The modest growth in renewable energy reflects the overall trend expected for the UK, but alternative assumptions specific to Scotland for biomass heat are examined in Section 6.

The fuel price differences between the CC and HC scenarios had no affect on the overall level of energy demand or the balance between the mix of fuels used. This is consistent with BERR's projections for the UK under these scenarios.

Table 10 Projected Scottish energy demands from the services and agriculture sectors ( TWh)43( CC & HC Scenario yielded the same results)

2002

2005

2010

2015

2020

Change 2005-2020 44

Electricity

11.3

11.6

11.1

10.9

10.9

-6%

Gas

11.4

12.2

11.8

11.4

11.4

-6%

Oil

2.8

2.8

2.0

1.8

1.7

-39%

Coal

0.0

0.0

0.1

0.1

0.1

+350%

RE

0.3

0.3

0.3

0.4

0.4

+42%

Total

25.8

26.8

25.3

24.6

24.5

-9%

Note rounding to one decimal place may introduce some small errors in summations.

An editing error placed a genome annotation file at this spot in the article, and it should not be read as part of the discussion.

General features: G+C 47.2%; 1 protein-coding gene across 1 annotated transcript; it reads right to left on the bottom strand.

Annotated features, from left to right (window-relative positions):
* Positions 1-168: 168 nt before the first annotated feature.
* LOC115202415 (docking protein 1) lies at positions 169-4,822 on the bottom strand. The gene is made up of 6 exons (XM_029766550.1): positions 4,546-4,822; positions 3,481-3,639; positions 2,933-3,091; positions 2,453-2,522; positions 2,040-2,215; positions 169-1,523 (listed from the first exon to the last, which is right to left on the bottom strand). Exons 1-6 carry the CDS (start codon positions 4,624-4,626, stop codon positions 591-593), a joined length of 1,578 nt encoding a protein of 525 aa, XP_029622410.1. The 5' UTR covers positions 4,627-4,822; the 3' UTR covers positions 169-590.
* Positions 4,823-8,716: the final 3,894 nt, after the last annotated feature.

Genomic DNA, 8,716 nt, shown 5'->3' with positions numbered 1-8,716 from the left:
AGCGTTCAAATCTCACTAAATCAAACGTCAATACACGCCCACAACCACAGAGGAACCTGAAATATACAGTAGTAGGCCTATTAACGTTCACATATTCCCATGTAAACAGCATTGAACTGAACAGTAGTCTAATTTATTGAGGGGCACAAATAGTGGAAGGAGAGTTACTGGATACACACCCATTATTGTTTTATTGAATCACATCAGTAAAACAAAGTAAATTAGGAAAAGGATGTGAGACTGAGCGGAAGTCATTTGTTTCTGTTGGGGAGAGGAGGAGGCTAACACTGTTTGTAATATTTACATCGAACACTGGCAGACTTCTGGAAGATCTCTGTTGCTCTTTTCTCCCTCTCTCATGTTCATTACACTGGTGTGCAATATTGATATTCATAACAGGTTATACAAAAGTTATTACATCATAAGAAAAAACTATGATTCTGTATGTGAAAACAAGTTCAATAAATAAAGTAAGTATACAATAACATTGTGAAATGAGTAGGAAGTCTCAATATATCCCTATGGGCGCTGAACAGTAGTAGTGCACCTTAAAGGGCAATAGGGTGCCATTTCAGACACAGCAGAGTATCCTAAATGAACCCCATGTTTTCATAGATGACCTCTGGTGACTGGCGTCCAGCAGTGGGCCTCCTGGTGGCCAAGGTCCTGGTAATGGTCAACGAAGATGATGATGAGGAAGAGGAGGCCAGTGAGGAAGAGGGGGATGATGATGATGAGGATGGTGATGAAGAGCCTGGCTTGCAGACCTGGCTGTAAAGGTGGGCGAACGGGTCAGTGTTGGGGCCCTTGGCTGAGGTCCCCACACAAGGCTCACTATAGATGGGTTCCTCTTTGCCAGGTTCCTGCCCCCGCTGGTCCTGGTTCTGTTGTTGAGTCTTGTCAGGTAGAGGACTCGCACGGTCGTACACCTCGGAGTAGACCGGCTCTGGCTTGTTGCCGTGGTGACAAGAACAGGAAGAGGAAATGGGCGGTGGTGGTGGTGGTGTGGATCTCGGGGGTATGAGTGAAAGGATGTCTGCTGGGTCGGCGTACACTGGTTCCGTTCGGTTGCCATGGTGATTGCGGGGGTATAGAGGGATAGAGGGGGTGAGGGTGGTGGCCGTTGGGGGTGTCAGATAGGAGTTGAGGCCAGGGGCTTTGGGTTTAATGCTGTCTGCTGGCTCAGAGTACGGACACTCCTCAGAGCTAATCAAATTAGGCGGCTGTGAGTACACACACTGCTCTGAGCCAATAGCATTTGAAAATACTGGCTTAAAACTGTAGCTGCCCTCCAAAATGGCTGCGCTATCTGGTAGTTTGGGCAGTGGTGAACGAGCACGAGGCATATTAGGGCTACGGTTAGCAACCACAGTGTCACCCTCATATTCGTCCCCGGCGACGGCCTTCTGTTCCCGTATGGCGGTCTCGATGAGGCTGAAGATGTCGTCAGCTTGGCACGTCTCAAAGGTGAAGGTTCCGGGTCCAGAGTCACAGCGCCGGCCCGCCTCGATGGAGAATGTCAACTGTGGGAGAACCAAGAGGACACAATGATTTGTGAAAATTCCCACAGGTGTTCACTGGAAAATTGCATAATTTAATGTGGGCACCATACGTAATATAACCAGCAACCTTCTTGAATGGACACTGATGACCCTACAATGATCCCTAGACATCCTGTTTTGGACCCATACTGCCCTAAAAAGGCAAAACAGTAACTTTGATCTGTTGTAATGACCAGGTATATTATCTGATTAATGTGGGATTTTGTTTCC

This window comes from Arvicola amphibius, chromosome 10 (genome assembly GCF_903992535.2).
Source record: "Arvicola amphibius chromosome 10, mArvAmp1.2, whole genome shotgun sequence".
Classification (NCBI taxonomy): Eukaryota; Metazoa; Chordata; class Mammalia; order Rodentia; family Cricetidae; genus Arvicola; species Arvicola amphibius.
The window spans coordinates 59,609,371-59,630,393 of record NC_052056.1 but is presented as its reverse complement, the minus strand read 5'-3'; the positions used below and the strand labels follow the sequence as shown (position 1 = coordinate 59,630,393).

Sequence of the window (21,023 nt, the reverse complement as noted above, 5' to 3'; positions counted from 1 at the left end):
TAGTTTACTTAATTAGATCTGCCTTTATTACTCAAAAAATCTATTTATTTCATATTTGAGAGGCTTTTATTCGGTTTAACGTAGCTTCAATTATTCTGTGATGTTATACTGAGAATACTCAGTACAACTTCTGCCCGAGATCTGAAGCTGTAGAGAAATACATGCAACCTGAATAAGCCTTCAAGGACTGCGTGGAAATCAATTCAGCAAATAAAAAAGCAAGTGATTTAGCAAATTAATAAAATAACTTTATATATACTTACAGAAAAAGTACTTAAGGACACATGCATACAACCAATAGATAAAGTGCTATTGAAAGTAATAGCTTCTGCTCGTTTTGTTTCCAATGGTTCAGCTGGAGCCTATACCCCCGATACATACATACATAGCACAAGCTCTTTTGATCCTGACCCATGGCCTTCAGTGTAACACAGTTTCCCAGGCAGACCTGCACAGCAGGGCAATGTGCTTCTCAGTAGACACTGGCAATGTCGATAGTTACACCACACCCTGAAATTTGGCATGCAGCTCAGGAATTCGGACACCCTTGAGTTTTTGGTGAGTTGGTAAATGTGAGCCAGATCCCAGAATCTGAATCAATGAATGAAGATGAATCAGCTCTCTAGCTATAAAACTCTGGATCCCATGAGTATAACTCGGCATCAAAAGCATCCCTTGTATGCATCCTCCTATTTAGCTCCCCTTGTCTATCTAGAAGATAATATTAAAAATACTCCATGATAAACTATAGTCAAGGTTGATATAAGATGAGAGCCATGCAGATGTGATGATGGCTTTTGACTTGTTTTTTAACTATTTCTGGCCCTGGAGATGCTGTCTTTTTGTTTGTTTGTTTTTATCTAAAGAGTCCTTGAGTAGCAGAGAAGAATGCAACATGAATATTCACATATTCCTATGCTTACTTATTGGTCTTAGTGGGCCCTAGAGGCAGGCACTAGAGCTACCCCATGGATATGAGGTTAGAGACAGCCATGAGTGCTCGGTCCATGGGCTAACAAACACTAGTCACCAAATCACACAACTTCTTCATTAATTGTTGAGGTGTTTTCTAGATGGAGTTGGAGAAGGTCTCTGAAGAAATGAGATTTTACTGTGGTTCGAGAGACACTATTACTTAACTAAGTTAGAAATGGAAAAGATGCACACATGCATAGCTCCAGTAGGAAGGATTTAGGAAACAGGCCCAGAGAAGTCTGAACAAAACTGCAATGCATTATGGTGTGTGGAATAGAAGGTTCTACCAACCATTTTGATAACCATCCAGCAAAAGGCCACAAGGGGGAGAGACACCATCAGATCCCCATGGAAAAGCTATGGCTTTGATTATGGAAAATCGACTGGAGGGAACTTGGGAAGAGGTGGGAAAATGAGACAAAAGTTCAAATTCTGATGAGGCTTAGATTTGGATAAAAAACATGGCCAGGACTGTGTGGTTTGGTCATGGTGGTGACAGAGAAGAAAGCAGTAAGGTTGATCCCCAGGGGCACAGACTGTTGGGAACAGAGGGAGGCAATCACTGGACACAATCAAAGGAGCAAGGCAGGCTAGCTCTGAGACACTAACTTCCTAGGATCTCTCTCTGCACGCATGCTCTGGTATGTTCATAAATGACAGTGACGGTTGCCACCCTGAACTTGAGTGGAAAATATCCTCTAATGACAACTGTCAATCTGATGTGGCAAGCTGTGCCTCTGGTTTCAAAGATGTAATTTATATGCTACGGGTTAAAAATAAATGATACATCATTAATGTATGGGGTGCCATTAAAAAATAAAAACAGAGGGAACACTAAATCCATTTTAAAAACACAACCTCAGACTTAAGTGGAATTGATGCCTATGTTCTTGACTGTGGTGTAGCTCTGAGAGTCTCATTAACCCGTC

Figure 6 Projected Scottish energy demands from the services and agriculture sectors in the CC scenario ( TWh)

Figure 6 Projected Scottish energy demands from the services and agriculture sectors in the CC scenario (TWh)

3.5. Summary of Scottish Final Energy Demand

Table 11 and Figure 7 show projections of overall final energy demand divided by sector. In the CC scenario overall demand falls by 4% between 2005 and 2020, while in the HC scenario the fall is 7%. These trends compare to falls of 3% and 6% for the UK overall in the CC and HC scenarios respectively. The principal factor driving this reduction in demand both in Scotland and the UK overall is the impact of policy measures proposed in the UKEWP. For example BERR's central projections estimate that the UK's total final energy demand will be 9% less with the EWP measures than it otherwise would have been.

The main drivers that differ between Scotland compared to the UK overall are economic growth (assumed to be higher than long-term trend in Scotland), population growth (lower in Scotland), the different mix of industries in Scottish manufacturing and the different balance between public and commercial activity in the services sector. Overall these factors appear to largely cancel out although there are some significant trends within individual sectors: